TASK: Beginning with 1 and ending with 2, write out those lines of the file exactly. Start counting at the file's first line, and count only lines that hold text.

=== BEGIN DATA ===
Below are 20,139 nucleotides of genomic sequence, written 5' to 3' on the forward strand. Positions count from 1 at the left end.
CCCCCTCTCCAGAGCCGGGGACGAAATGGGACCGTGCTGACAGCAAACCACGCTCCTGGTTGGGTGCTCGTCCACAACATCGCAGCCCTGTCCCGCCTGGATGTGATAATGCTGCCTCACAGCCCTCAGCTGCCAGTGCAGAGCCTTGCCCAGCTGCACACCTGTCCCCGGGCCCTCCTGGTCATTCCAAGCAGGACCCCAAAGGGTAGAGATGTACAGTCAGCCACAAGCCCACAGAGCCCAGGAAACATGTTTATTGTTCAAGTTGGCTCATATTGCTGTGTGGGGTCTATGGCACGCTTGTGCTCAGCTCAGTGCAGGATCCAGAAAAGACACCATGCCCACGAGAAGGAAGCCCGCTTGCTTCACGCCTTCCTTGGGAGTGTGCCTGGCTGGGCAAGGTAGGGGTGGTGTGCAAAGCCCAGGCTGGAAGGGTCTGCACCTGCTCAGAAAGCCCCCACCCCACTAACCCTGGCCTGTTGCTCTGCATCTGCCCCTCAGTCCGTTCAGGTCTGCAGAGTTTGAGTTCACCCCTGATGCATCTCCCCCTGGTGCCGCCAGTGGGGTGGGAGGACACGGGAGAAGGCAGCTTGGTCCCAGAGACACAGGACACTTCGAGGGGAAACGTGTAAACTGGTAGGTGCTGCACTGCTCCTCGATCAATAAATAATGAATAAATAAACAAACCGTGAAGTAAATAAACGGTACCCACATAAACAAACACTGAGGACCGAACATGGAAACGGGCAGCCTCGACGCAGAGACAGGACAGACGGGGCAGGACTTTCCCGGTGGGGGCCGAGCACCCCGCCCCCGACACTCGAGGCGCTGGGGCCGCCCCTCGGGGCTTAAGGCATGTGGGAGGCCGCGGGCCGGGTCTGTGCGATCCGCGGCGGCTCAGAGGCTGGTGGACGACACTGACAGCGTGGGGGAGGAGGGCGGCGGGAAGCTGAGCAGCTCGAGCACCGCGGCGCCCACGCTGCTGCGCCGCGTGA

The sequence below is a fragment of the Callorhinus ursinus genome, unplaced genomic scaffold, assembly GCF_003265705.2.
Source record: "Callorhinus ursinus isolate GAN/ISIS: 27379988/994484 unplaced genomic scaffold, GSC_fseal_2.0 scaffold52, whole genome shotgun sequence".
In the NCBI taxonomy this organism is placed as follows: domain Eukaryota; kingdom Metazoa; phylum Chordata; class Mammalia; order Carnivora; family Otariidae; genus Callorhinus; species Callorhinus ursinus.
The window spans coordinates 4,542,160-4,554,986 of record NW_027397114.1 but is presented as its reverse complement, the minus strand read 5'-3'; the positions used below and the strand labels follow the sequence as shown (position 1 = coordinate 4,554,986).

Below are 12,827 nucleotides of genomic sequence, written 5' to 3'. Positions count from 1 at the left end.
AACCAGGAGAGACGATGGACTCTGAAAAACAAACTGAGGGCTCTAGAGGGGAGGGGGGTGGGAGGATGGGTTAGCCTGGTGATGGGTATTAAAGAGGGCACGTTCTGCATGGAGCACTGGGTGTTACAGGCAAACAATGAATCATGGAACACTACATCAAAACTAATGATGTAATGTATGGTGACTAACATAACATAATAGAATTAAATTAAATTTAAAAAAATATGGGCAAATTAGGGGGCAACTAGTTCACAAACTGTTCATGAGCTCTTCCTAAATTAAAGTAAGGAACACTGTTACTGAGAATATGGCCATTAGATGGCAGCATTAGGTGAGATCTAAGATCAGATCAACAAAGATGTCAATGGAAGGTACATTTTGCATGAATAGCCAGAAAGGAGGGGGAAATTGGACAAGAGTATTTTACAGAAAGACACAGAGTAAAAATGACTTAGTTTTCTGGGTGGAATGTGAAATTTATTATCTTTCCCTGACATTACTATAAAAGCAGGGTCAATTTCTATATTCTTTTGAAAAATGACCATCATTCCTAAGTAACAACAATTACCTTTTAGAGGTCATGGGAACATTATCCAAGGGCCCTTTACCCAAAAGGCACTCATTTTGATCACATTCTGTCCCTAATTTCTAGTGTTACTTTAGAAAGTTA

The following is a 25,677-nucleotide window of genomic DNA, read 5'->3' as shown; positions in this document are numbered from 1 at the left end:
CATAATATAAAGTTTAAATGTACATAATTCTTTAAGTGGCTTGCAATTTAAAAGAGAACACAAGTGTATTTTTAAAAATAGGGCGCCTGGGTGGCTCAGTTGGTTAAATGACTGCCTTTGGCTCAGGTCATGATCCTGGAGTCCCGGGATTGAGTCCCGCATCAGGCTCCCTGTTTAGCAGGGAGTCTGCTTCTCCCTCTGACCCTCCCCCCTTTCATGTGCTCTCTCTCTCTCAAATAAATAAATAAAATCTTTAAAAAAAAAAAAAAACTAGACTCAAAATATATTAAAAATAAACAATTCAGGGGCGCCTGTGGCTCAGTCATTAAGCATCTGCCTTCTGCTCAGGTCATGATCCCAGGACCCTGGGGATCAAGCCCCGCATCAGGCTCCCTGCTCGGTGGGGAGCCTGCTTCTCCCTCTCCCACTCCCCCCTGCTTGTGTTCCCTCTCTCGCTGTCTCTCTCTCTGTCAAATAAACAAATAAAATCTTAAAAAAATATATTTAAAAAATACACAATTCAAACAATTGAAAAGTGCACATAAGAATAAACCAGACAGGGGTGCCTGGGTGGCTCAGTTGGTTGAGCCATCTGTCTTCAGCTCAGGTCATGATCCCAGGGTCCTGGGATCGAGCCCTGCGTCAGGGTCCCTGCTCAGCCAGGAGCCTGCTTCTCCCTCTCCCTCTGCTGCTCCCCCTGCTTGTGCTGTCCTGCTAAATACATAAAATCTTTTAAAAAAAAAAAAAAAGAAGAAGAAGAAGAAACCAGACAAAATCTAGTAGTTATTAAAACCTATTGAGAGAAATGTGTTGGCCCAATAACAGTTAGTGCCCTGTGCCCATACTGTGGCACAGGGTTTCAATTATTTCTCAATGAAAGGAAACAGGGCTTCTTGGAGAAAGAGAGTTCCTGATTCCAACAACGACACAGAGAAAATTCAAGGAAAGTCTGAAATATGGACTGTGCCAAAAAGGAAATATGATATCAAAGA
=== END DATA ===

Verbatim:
Below are 20,139 nucleotides of genomic sequence, written 5' to 3' on the forward strand. Positions count from 1 at the left end.
CCCCCTCTCCAGAGCCGGGGACGAAATGGGACCGTGCTGACAGCAAACCACGCTCCTGGTTGGGTGCTCGTCCACAACATCGCAGCCCTGTCCCGCCTGGATGTGATAATGCTGCCTCACAGCCCTCAGCTGCCAGTGCAGAGCCTTGCCCAGCTGCACACCTGTCCCCGGGCCCTCCTGGTCATTCCAAGCAGGACCCCAAAGGGTAGAGATGTACAGTCAGCCACAAGCCCACAGAGCCCAGGAAACATGTTTATTGTTCAAGTTGGCTCATATTGCTGTGTGGGGTCTATGGCACGCTTGTGCTCAGCTCAGTGCAGGATCCAGAAAAGACACCATGCCCACGAGAAGGAAGCCCGCTTGCTTCACGCCTTCCTTGGGAGTGTGCCTGGCTGGGCAAGGTAGGGGTGGTGTGCAAAGCCCAGGCTGGAAGGGTCTGCACCTGCTCAGAAAGCCCCCACCCCACTAACCCTGGCCTGTTGCTCTGCATCTGCCCCTCAGTCCGTTCAGGTCTGCAGAGTTTGAGTTCACCCCTGATGCATCTCCCCCTGGTGCCGCCAGTGGGGTGGGAGGACACGGGAGAAGGCAGCTTGGTCCCAGAGACACAGGACACTTCGAGGGGAAACGTGTAAACTGGTAGGTGCTGCACTGCTCCTCGATCAATAAATAATGAATAAATAAACAAACCGTGAAGTAAATAAACGGTACCCACATAAACAAACACTGAGGACCGAACATGGAAACGGGCAGCCTCGACGCAGAGACAGGACAGACGGGGCAGGACTTTCCCGGTGGGGGCCGAGCACCCCGCCCCCGACACTCGAGGCGCTGGGGCCGCCCCTCGGGGCTTAAGGCATGTGGGAGGCCGCGGGCCGGGTCTGTGCGATCCGCGGCGGCTCAGAGGCTGGTGGACGACACTGACAGCGTGGGGGAGGAGGGCGGCGGGAAGCTGAGCAGCTCGAGCACCGCGGCGCCCACGCTGCTGCGCCGCGTGA